Congratulations, you’ve got a working Java environment and you’re “tutorial ready!”

Orient yourself!

There are about five windows you’ll want to be able to see while you’re doing the tutorial:

Window setup

  1. The text editor is where you’ll be writing the answers to the exercises.
  2. The browser results are the pages you’ll be loading (and reloading) to check your work.
  3. The server logs are where you’ll see progress and error messages.
  4. The exercise README files have code snippets that you can cut and paste to the exercises. (We found it most useful to display these from the Github website directly rather than opening them locally.)
  5. Us. Or, if you’re not looking at this during Declarative Amsterdam on the morning of 4 November, 2021, at least the presentation.

If you have multiple screens, you’ll almost certainly benefit from spreading the windows around so that you can see them simultaneously. Barring that, you may want to close some other applications so that there are fewer windows to switch between.

It can definitely be confusing, so anything you can do to make it easier will, well, make it easier!

Gradle task summary

The following Gradle tasks are the ones used in the tutorial.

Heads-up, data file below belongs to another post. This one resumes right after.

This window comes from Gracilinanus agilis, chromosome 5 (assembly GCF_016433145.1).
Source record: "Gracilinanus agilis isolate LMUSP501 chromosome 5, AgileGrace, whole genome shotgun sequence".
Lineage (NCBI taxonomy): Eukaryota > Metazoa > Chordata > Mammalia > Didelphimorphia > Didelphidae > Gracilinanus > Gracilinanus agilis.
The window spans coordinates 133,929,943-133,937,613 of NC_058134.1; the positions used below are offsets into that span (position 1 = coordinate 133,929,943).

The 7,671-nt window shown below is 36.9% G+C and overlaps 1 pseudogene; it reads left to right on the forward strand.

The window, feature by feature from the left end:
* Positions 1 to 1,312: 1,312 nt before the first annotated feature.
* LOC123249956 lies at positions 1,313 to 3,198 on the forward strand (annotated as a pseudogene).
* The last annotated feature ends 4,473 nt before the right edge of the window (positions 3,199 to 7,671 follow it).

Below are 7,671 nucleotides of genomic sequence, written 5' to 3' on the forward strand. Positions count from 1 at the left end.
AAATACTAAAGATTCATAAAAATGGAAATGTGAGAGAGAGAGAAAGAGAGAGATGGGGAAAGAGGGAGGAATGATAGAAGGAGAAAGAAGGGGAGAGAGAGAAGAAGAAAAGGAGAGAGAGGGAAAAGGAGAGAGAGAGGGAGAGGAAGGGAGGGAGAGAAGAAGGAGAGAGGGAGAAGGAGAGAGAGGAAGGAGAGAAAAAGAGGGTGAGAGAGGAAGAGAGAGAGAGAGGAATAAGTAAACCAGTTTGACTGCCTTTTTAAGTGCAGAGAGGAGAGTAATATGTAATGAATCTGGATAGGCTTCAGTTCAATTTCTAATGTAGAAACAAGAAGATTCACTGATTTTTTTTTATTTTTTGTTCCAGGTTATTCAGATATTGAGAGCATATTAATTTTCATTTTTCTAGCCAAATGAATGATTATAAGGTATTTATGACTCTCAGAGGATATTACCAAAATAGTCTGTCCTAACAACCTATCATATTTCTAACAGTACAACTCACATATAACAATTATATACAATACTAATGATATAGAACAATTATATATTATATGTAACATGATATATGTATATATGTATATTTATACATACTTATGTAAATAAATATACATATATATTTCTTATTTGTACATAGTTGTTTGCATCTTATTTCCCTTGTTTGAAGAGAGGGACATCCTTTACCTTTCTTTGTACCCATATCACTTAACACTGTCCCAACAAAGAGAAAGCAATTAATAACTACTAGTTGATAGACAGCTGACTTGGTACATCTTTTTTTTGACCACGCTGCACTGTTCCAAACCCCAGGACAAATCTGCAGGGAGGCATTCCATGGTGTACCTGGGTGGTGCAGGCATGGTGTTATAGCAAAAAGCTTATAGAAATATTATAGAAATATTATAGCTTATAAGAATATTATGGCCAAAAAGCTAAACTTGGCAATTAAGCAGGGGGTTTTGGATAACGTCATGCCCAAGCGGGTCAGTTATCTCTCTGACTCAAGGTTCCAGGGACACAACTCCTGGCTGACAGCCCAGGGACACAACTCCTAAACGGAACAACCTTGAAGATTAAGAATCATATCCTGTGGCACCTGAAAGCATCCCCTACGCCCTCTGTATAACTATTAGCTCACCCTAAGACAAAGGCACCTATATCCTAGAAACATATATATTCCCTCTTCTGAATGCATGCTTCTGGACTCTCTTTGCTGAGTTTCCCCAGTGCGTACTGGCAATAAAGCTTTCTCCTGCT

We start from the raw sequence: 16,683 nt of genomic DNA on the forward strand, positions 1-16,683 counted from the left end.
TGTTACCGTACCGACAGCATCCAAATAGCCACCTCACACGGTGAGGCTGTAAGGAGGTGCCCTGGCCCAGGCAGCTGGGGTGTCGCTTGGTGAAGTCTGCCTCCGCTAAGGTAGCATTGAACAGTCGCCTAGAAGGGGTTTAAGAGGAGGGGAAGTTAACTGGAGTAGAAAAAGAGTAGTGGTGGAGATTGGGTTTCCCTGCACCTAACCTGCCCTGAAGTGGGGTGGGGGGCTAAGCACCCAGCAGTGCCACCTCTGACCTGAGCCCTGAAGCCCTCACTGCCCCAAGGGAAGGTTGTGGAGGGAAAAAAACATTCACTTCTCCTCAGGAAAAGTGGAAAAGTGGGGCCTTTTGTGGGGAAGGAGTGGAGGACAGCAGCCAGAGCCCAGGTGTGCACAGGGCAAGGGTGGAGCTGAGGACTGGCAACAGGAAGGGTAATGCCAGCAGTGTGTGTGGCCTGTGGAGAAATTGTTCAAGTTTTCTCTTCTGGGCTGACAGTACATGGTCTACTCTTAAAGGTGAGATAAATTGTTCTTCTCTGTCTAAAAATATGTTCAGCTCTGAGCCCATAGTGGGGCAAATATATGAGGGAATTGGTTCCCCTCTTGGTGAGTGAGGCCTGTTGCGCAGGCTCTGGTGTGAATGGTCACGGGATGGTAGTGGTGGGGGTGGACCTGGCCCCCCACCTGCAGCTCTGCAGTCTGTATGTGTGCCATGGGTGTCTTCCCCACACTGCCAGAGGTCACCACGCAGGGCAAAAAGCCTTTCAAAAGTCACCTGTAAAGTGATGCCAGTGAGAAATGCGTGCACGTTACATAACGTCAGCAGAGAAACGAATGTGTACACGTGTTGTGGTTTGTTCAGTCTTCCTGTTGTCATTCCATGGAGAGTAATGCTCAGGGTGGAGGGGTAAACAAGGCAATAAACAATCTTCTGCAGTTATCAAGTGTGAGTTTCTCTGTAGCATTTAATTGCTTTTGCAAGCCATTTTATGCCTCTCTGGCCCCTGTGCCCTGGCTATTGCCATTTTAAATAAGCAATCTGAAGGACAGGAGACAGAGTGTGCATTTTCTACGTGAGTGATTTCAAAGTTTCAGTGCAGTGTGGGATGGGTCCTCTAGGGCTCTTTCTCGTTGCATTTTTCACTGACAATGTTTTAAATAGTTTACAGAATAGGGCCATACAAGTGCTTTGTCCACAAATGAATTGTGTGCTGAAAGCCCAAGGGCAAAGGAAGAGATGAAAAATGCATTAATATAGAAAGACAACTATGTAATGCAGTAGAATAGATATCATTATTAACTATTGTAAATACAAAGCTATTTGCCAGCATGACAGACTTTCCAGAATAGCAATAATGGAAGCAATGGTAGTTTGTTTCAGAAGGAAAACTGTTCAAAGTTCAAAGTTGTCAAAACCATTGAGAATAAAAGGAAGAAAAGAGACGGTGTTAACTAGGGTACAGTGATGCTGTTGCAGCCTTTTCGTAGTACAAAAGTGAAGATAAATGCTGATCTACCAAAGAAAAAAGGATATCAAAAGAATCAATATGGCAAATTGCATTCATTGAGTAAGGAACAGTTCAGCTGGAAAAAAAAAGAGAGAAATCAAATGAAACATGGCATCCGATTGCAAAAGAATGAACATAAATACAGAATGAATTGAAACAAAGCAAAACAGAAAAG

Check your configuration

  • checkConfig tests what software the build script can find on your system. For example:
$ ./gradlew checkConfig

> Configure project :
Building with Java version 1.8.0_231

> Task :checkConfig
Found Docker: /usr/local/bin/docker
Found Python: /usr/bin/python3
Found Node: /usr/local/bin/node and /usr/local/bin/npm

BUILD SUCCESSFUL in 936ms
1 actionable task: 1 executed

(You may get output that looks slightly different depending on the features of your shell.)

Run a web server

  • pythonServerStart and pythonServerStop start (and stop, respectively) the Python3 web server. These tasks will only work if checkConfig reported that it could find Python. For example:
$ ./gradlew pythonServerStart

> Configure project :
Building with Java version 1.8.0_231

> Task :checkPython
> Task :pythonServerStop
Server started on http://localhost:9000